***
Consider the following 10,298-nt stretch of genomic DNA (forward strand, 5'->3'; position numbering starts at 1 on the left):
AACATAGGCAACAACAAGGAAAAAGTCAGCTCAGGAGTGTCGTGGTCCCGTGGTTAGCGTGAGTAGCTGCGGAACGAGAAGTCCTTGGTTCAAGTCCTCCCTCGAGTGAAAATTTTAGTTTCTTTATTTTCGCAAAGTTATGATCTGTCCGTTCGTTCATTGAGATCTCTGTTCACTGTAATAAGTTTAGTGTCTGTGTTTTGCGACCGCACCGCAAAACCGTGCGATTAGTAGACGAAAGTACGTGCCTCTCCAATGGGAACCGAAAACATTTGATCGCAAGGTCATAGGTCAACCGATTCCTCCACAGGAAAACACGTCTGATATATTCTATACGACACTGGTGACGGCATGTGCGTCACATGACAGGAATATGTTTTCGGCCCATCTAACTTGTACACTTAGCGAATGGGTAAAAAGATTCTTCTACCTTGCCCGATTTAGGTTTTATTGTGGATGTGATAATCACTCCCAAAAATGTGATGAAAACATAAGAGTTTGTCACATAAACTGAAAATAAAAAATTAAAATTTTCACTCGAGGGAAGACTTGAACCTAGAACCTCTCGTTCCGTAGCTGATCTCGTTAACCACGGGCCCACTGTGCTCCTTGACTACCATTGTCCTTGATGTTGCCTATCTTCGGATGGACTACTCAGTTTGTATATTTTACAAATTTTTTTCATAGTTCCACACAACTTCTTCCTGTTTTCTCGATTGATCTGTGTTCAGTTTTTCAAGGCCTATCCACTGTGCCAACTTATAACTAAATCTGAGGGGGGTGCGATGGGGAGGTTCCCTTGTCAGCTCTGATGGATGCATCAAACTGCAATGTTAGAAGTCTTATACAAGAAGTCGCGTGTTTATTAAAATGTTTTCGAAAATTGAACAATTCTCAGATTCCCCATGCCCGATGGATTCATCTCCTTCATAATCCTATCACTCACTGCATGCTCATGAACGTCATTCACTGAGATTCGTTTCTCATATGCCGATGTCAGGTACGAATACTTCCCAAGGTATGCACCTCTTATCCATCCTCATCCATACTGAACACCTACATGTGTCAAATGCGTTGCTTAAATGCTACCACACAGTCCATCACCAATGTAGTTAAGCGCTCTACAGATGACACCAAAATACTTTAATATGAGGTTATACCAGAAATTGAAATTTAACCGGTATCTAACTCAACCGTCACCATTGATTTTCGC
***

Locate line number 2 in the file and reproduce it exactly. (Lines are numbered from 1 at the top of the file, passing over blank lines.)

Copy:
AACATAGGCAACAACAAGGAAAAAGTCAGCTCAGGAGTGTCGTGGTCCCGTGGTTAGCGTGAGTAGCTGCGGAACGAGAAGTCCTTGGTTCAAGTCCTCCCTCGAGTGAAAATTTTAGTTTCTTTATTTTCGCAAAGTTATGATCTGTCCGTTCGTTCATTGAGATCTCTGTTCACTGTAATAAGTTTAGTGTCTGTGTTTTGCGACCGCACCGCAAAACCGTGCGATTAGTAGACGAAAGTACGTGCCTCTCCAATGGGAACCGAAAACATTTGATCGCAAGGTCATAGGTCAACCGATTCCTCCACAGGAAAACACGTCTGATATATTCTATACGACACTGGTGACGGCATGTGCGTCACATGACAGGAATATGTTTTCGGCCCATCTAACTTGTACACTTAGCGAATGGGTAAAAAGATTCTTCTACCTTGCCCGATTTAGGTTTTATTGTGGATGTGATAATCACTCCCAAAAATGTGATGAAAACATAAGAGTTTGTCACATAAACTGAAAATAAAAAATTAAAATTTTCACTCGAGGGAAGACTTGAACCTAGAACCTCTCGTTCCGTAGCTGATCTCGTTAACCACGGGCCCACTGTGCTCCTTGACTACCATTGTCCTTGATGTTGCCTATCTTCGGATGGACTACTCAGTTTGTATATTTTACAAATTTTTTTCATAGTTCCACACAACTTCTTCCTGTTTTCTCGATTGATCTGTGTTCAGTTTTTCAAGGCCTATCCACTGTGCCAACTTATAACTAAATCTGAGGGGGGTGCGATGGGGAGGTTCCCTTGTCAGCTCTGATGGATGCATCAAACTGCAATGTTAGAAGTCTTATACAAGAAGTCGCGTGTTTATTAAAATGTTTTCGAAAATTGAACAATTCTCAGATTCCCCATGCCCGATGGATTCATCTCCTTCATAATCCTATCACTCACTGCATGCTCATGAACGTCATTCACTGAGATTCGTTTCTCATATGCCGATGTCAGGTACGAATACTTCCCAAGGTATGCACCTCTTATCCATCCTCATCCATACTGAACACCTACATGTGTCAAATGCGTTGCTTAAATGCTACCACACAGTCCATCACCAATGTAGTTAAGCGCTCTACAGATGACACCAAAATACTTTAATATGAGGTTATACCAGAAATTGAAATTTAACCGGTATCTAACTCAACCGTCACCATTGATTTTCGC